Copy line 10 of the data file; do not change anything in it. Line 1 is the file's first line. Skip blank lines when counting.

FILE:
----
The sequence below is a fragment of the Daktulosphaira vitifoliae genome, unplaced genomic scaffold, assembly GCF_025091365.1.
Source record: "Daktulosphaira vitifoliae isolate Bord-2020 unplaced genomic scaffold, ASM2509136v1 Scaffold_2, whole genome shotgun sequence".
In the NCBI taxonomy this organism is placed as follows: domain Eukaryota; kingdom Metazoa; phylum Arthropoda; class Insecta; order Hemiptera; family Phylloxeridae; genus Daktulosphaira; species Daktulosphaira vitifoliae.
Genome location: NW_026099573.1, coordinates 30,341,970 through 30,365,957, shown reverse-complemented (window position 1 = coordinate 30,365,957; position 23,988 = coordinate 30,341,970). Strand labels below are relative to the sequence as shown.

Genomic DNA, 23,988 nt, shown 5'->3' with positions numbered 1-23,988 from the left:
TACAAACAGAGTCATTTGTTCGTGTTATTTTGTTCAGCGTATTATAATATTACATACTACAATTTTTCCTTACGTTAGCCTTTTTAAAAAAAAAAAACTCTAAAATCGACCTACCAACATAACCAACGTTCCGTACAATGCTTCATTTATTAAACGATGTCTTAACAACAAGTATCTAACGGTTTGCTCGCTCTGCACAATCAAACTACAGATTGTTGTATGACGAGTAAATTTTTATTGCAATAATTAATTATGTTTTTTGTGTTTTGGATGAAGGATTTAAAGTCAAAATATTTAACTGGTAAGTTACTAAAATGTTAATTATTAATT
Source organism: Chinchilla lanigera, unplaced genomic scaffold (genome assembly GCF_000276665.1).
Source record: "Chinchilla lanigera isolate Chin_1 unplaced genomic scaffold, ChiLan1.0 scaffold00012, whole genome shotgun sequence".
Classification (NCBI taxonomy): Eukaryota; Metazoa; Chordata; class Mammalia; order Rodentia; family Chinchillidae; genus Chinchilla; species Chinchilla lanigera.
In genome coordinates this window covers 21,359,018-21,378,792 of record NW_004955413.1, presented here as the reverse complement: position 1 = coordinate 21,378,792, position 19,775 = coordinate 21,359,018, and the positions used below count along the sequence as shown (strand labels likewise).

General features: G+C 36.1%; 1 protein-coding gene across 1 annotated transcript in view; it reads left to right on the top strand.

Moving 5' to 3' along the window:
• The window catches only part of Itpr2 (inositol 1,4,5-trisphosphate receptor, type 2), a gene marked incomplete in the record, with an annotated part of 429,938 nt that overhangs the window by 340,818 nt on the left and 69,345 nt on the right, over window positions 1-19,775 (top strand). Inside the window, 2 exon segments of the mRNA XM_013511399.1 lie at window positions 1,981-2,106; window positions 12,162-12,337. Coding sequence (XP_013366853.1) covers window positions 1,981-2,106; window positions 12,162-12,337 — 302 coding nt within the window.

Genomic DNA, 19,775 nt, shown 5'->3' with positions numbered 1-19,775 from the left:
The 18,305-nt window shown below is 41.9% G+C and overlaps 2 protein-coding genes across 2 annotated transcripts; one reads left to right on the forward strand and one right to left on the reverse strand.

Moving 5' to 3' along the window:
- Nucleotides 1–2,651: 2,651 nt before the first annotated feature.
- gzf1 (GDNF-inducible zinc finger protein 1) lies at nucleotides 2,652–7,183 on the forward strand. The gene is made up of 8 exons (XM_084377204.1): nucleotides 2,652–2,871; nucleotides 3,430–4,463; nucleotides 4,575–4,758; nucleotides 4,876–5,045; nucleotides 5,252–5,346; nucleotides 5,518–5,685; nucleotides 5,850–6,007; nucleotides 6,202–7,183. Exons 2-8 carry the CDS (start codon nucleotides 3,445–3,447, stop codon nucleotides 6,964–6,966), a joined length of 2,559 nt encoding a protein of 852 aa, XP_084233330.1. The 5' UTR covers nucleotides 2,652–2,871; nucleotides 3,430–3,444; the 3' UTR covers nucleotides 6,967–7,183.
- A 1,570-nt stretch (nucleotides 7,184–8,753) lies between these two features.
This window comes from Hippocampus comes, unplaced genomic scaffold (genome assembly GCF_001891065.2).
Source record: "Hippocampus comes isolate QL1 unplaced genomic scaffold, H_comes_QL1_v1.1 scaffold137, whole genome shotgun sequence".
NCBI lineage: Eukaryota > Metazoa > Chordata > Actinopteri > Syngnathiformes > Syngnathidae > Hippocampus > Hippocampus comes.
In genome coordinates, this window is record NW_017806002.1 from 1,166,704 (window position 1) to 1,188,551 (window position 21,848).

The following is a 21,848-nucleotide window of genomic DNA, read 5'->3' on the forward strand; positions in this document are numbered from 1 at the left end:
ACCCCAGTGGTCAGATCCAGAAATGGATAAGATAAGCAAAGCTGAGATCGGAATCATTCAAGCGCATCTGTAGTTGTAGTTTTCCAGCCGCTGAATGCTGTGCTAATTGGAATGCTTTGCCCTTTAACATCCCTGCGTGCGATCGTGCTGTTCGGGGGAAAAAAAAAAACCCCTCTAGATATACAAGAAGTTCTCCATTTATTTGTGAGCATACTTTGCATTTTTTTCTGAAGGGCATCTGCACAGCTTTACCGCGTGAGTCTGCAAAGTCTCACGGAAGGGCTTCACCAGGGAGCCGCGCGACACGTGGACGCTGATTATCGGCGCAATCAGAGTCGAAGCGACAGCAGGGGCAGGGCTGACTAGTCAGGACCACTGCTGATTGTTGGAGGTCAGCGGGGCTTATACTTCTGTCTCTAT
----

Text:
In genome coordinates this window covers 21,359,018-21,378,792 of record NW_004955413.1, presented here as the reverse complement: position 1 = coordinate 21,378,792, position 19,775 = coordinate 21,359,018, and the positions used below count along the sequence as shown (strand labels likewise).